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December 31, 2009



DiNapoli Releases State Cash Watch Numbers,
"New York Dropped the Ball"

Barring an unforeseen influx of tax receipts today, New York State Comptroller Thomas P. DiNapoli said the state's General Fund will close the calendar year in the red for the first time in recent history. The state’s overall cash-flow remains at a historically low level with only $883.7 million cash-on-hand. The Cash Watch update is part of DiNapoli's on-going effort to increase fiscal transparency for the state’s taxpayers.

"New York State is ringing in the new year in a tenuous financial position," DiNapoli said. "For the first time in recent history, the state’s General Fund is estimated to end the calendar year in the negative. This cash crunch - and the deficit that still has not been fully addressed - could have been avoided if New York had adopted a more realistic budget last April. Now we see the results. New York dropped the ball. The state’s New Year’s resolution must be to make better budget decisions."

CASH WATCH
December 31, 2009
State Funds Available Cash Start of Business $506.4 million*
Pending Payments Start of Business  $805.9 million****
Estimated State Fund Receipts $1.182 billion***
Estimated State Funds Available End of Business (Closing Balance) $883.7 million****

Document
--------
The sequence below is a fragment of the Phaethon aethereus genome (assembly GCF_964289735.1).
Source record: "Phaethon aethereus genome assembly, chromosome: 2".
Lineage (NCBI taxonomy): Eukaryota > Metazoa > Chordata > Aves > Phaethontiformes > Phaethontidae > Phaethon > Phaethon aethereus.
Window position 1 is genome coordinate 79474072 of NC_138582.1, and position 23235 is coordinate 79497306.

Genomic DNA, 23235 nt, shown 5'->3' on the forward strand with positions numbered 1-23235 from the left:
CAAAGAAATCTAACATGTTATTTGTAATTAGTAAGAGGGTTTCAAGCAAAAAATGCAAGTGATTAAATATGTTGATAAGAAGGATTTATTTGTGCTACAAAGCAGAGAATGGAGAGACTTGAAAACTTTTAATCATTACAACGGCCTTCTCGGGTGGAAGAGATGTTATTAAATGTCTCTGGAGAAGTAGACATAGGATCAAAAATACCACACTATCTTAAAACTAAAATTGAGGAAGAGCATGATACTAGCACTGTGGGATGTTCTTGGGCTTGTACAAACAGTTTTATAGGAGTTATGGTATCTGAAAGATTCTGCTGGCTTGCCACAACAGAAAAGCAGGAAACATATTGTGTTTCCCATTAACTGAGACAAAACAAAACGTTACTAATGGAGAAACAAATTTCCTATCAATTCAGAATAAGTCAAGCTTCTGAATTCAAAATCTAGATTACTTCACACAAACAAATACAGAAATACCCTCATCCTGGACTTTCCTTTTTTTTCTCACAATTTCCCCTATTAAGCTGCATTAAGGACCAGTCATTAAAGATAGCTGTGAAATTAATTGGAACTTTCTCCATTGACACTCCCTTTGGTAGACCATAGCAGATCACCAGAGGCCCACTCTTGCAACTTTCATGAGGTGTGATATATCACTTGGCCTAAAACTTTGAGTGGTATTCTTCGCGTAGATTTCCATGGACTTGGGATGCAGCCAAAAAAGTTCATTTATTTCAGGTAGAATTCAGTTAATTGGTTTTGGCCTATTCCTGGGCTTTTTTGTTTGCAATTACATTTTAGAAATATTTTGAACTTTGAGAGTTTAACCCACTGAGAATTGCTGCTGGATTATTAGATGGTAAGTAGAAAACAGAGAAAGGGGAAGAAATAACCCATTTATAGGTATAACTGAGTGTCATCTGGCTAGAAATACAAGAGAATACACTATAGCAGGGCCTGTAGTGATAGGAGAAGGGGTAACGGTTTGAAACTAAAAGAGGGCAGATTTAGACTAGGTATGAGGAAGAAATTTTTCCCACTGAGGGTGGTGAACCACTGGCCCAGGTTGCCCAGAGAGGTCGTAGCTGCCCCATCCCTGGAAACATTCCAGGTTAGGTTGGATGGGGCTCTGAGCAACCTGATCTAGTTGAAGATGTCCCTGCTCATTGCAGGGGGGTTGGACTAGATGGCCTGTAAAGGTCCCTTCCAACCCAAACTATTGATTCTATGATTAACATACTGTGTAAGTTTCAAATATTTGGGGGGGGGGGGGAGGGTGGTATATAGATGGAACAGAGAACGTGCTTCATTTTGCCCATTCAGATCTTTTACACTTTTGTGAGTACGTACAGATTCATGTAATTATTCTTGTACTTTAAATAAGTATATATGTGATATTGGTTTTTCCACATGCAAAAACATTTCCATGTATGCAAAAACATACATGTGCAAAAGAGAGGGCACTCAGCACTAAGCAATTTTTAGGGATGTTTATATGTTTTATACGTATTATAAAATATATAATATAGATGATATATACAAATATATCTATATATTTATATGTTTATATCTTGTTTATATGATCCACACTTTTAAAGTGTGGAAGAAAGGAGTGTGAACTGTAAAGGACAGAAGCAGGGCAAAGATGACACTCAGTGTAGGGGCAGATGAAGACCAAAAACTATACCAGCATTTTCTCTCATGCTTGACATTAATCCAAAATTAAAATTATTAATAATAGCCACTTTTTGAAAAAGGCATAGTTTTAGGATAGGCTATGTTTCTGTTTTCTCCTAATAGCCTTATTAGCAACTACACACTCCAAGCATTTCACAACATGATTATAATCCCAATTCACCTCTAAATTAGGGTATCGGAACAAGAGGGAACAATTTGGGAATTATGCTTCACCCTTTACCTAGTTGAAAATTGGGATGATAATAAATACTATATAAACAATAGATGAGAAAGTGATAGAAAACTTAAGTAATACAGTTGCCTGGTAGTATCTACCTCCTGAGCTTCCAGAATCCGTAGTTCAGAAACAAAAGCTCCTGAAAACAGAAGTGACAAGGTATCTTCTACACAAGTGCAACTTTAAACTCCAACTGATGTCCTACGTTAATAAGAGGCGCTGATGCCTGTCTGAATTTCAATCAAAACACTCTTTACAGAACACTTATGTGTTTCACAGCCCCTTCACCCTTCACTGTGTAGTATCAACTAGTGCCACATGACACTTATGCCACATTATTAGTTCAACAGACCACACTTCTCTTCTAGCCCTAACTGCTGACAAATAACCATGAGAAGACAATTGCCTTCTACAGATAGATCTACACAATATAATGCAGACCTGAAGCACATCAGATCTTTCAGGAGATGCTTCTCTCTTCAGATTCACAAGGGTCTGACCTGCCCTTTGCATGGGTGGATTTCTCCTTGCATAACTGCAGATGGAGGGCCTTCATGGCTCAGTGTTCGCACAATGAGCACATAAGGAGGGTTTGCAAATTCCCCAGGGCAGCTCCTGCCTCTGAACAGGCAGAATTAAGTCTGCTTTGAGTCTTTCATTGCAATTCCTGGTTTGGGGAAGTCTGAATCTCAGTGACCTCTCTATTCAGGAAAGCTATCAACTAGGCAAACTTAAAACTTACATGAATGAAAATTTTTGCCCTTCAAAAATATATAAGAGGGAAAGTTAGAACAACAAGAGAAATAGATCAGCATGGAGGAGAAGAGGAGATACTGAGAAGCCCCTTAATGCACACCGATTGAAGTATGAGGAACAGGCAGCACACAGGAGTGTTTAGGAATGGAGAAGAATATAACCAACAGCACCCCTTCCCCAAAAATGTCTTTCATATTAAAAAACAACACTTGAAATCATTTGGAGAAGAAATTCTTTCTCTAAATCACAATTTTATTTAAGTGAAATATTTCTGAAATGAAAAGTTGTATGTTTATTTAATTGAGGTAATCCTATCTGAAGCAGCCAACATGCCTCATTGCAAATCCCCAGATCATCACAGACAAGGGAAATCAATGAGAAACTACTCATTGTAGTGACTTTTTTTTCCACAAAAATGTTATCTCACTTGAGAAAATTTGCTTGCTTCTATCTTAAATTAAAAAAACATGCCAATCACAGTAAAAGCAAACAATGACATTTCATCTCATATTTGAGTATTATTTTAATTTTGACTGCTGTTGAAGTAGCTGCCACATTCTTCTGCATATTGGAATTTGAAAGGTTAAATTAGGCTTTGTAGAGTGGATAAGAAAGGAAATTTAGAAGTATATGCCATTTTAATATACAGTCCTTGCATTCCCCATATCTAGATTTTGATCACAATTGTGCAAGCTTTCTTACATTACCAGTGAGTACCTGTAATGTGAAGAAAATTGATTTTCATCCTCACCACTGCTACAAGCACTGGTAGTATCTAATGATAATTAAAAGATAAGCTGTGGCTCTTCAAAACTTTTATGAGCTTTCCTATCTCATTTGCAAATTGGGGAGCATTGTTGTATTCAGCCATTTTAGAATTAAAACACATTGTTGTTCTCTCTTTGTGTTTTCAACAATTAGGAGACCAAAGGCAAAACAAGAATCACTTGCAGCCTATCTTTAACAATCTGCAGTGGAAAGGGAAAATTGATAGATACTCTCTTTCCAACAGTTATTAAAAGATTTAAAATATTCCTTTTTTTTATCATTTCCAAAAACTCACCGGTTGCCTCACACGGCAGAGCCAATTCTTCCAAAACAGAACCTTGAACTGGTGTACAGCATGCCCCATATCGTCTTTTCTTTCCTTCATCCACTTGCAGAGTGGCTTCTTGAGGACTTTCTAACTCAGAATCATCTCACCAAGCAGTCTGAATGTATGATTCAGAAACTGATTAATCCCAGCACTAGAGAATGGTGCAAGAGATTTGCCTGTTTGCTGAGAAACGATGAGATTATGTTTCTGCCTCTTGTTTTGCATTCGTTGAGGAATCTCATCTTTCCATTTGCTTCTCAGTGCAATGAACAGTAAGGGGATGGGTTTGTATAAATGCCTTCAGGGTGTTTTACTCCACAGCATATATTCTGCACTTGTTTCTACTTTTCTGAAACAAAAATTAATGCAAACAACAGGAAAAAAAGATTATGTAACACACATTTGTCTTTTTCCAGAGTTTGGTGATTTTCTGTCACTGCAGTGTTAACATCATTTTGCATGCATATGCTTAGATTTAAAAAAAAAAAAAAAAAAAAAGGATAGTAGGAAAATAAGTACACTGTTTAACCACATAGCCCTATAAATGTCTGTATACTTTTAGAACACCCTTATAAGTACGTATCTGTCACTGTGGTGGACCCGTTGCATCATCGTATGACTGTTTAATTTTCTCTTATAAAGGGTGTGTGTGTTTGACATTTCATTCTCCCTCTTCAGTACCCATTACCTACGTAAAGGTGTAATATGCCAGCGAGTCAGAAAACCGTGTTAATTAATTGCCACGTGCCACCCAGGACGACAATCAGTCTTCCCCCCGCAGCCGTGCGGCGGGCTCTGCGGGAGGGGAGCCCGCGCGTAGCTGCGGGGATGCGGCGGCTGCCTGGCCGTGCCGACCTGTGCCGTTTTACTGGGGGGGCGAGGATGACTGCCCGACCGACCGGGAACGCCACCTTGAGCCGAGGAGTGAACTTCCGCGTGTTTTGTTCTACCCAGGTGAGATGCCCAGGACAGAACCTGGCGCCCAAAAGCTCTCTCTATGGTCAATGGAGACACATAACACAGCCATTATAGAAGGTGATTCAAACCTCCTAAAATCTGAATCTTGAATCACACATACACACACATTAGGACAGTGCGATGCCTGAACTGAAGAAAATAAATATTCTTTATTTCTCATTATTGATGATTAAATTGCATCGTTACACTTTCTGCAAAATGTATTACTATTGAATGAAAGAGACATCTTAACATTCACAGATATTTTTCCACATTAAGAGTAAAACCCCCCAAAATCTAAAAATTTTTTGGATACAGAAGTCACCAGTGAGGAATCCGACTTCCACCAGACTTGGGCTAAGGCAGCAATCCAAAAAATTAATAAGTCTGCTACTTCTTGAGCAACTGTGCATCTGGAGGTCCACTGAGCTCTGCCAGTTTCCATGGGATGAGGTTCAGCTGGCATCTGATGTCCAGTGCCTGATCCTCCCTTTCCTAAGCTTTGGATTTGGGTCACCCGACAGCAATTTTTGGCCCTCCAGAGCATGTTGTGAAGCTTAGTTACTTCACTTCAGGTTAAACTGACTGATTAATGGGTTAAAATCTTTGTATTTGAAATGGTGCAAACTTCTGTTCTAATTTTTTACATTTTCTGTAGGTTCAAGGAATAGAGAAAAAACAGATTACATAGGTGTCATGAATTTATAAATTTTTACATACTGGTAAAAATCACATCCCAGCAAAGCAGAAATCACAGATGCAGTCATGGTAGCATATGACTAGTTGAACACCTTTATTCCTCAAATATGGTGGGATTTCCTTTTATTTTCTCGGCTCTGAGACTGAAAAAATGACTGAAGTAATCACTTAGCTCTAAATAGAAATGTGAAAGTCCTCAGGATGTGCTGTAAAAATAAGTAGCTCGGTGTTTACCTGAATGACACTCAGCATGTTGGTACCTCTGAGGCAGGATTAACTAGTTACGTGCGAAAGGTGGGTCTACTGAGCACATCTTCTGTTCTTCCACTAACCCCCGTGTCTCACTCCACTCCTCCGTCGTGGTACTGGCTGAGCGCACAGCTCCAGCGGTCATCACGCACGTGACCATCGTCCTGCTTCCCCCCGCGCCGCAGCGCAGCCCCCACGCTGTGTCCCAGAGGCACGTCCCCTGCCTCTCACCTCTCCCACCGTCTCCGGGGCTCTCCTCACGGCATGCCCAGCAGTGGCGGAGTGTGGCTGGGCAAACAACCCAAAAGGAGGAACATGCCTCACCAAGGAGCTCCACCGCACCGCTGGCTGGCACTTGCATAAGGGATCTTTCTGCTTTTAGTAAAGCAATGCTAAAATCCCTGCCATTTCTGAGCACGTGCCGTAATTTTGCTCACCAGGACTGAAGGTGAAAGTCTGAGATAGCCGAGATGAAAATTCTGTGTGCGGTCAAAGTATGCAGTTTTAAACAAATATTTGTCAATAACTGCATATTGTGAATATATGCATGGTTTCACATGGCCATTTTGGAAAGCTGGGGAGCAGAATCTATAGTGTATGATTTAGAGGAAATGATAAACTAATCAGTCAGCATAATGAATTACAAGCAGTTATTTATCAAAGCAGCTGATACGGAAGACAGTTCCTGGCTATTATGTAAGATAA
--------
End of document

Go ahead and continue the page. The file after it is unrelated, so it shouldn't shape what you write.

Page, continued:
*Amount of cash on hand to pay bills
**Vouchers payable today,
***Tax, federal and misc. receipts from agencies received today
****Amount of cash on hand after paying bills and receiving in revenue

The General Fund is expected to close the month with a negative balance that could be as high as $600 million. This puts the state in the position of borrowing from other state funds to pay its bills. The General Fund is the major operating fund of the state. It is comprised of all non-dedicated revenues and includes the state’s major reserve funds. Money from the General Fund is used to pay for state operations and local assistance. The General Fund is a component of the state’s Short Term Investment Pool (STIP) or cash-on-hand. STIP is made up of All Governmental Funds (including the General Fund, state and federal special revenue funds, state and federal capital projects funds and debt service funds) and enterprise and internal service funds. These funds are invested temporarily until needed.

Last April when the state budget was adopted, it was anticipated that the state would face cash flow problems in the coming year. Therefore, a provision was included in the budget that allows the General Fund to borrow from other funds in STIP for a period not to exceed four months or until the end of the fiscal year, whichever is shorter, to meet its obligations in the event of a cash shortfall. Previously, temporary loans from other funds in STIP were allowed, but had to be paid back within the same month, preventing the General Fund from ending the month in the negative.

The State Comptroller’s office processes approximately 130,000 state payments daily. In State Fiscal Year 2008-09, it processed more than 34 million payments totaling approximately $103 billion.

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